Thursday, April 17, 2008
A Strange Machine's Making Noise At Wesleyan
What Is That Strange Machine, And Why Is It Making That Noise?
A Strange Machine's Making Noise At Wesleyan
By CHARLES PROCTOR
Courant Staff Writer
April 15, 2008
— The machine in the basement is a mystery.
Buried in a dank corner of Wesleyan University's art studio, it hangs from the ceiling, bathed in cold blue light and aimed into space. Sometimes, it turns itself on, purring with loud, rhythmic thrums. Its purpose? Speculation on campus swirls. The machine might cause you to hallucinate, someone posted on "Wesleying," a student-run blog, maybe even see ghosts. Students and professors who paint and sculpt on the floors above it don't know who put it there or what it does.
But Matthew Valades knows. He built it.
A 22-year-old senior with a goatee and a shock of sandy-colored hair, Valades pieced together the machine for reasons less sinister: It's part of his senior project.
And although it might be the most visible — some might say ominous — piece of the installation, the machine is not the focus. The whole basement hallway is part of Valades' experiment on what happens when sound, light and oblivious passersby meet in an anonymous place.
"This is a transitive space; it's really mundane and functional," said Valades, of New Jersey, as he stood in the cool, darkened corridor on a recent Thursday. "But it's also very beautiful. I wanted to get people to pause and think about these things."
It might seem a strange place to plop an art installation. The corridor is well-traveled by a small group of professors and students, but otherwise inhabited only by stacks of wooden boards and a set of rusty lockers.
Its walls are pockmarked with holes and blotched with water stains. The only light comes from forlorn LED fixtures on the ceiling and the red neon of exit signs.
But where others might just see a shortcut to their next class, Valades sees artistic potential. To highlight the hallway's quirks, he taped countless small white labels to cracks in the floor and marks on the wall. ("Splatter" reads one, beside what looked like age-old drops of paint.)
And, of course, there's the ultimate head-turner: the machine. Using $400 he received from the Student Budgetary Committee, Valades bought two high-quality speakers on the Internet and set them into handmade wooden boxes.
With a tape measure and pencil, he calculated where to place the speakers to get the best sound waves. One speaker went halfway down the hallway. The second he suspended from the ceiling.
Amplifiers and oscillators were hooked up to a series of timers that tell the machine when to switch on. Valades sealed the contraption with a cashmere scarf that he found among the basement refuse. "No one's complained or tried to reclaim it," Valades said, "so I guess it's OK."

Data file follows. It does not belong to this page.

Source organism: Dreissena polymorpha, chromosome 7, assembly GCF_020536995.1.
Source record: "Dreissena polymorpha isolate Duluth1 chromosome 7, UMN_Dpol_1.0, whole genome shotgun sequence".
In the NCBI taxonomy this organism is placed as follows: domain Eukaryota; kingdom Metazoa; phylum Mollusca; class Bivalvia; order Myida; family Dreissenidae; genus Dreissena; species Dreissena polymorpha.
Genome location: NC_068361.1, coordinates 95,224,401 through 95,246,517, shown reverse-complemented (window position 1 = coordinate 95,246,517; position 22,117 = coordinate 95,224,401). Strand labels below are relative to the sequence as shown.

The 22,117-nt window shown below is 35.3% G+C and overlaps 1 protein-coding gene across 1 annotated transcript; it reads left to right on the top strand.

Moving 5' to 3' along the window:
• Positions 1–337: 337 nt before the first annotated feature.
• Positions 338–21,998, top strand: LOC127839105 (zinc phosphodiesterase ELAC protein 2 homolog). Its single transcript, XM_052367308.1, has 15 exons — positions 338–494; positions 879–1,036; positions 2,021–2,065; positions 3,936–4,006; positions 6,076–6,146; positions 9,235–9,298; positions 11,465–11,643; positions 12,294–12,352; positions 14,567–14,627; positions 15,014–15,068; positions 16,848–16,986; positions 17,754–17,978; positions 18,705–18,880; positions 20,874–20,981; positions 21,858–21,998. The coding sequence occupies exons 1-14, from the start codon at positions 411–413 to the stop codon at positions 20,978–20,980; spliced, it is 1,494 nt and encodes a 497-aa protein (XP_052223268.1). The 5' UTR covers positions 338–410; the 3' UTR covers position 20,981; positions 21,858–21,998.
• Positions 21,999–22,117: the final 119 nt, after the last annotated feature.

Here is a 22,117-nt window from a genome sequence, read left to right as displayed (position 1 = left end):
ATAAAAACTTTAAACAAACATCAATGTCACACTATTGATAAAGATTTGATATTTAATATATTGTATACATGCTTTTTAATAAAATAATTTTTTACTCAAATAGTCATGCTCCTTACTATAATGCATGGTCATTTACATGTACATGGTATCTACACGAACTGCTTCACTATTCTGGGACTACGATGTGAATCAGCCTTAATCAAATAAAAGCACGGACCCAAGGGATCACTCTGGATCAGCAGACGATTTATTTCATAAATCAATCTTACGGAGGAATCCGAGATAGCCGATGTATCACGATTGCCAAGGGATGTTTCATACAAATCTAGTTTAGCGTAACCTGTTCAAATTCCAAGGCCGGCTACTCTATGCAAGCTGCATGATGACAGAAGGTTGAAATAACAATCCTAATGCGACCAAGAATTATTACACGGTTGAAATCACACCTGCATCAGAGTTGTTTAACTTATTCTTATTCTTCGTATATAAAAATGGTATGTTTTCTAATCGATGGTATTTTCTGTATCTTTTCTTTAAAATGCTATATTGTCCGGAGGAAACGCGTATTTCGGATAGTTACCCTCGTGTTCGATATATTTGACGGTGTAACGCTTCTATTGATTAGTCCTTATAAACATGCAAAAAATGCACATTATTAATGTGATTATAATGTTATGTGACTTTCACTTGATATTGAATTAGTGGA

The machine pumps out sound waves of two lengths — one an ultra-low frequency and one so high it's on the edge of human hearing. Some parts of the hallway vibrate intensely. In others, there is a vague hum.
The end result is impressive, and a bit creepy. Valades draped portions of the corridor with scraps of plastic wrap to catch and tremble in the reverberations that echo like the hallway's own heartbeat.
The installation mixes Valades' interests in testing the boundaries of art display and sound, said music Professor Ronald Kuivila, Valades' faculty adviser.
Research studies have suggested that high- and low-frequency sounds can do things as diverse as enrich a person's aural experience or inspire feelings of unease, perhaps even explain why people say they see ghosts. Some healers, Valades said, have used them for therapy.
There's no sign posted to explain where the installation begins or ends, or any advertising to draw an audience. News of it spread on campus by word-of-mouth and the Internet. "It's viral," said Kuivila.
Valades thinks that reaction suits the installation's guerrilla nature. He's a bit miffed that some people boil it down to the "ghost machine," but added, "If it gets people down here and thinking about [the hallway], I guess that's the point."
He plans to tweak the hallway again this week by weaving in colored lights.
And when he's not adjusting the installation's decor, Valades enjoys seeing how people react to it.
Some take it in stride. Others, not so much — as one recent post on the Wesleyan student blog attests.
"how does it work??" the anonymous poster wrote. "ugh i pass it all the time but never know what to do."